(Toronto) The Toronto International Film Festival (TIFF) begins its second day on Friday after an opening night that drew sparse crowds to the red carpet amid strikes in Hollywood preventing many stars from attending at promotional events.
Still, moviegoers weren’t deterred by the lack of celebrities, instead choosing to use this year’s festival to celebrate the art of cinema and the industry’s workers.
Oakville, Ontario resident Dean Dobono says he waited in line for more than seven hours to see the opening night film, The Boy and the Heron.
Kuuku Quagraine, another animation fan waiting in line to see Hayao Miyazaki’s highly anticipated new film, said he wanted to celebrate people who love and make films, not just the stars.
Celebrities have always been a huge draw at TIFF, and several highly anticipated world premieres Friday night won’t see stars walking the red carpet.
Among these titles that are much talked about are the comedy Dumb Money, starring Seth Rogen, Pete Davidson and Shailene Woodley, as well as the Netflix thriller Reptile, with Benicio Del Toro and Justin Timberlake. Only the directors and producers will promote the films.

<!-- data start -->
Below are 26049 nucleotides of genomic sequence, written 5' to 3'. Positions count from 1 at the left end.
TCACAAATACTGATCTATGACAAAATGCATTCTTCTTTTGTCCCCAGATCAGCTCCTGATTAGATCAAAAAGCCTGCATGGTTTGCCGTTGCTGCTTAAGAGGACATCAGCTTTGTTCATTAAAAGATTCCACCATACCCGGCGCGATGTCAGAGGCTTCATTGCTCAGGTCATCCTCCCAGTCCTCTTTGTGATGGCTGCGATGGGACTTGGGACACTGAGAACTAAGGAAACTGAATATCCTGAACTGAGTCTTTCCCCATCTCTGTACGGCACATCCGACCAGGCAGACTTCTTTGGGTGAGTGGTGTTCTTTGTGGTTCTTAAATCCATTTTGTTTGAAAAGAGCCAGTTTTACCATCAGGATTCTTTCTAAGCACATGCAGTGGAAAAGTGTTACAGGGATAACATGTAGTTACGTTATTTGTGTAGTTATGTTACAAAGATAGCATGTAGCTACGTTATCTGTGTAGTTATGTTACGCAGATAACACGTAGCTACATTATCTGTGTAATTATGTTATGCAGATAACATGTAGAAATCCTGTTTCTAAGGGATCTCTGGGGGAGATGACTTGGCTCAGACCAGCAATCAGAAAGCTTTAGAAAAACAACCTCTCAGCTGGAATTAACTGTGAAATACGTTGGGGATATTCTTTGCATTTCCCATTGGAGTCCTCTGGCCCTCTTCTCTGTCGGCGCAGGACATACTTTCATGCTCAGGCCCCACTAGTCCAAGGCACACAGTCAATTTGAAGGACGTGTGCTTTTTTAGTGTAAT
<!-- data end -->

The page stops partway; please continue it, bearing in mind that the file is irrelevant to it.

With so few celebrities in attendance, the Screen Actors Guild-American Federation of Television and Radio Artists (SAG-AFTRA) had quite the grandstand for opening night.
Duncan Crabtree-Ireland, national general manager and chief negotiator of SAG-AFTRA, said they were ready to use the festival as a platform to get their message across.
Hollywood screenwriters’ and actors’ unions are each seeking better pay and job protection in their employment contracts with the Alliance of Motion Picture and Television Producers.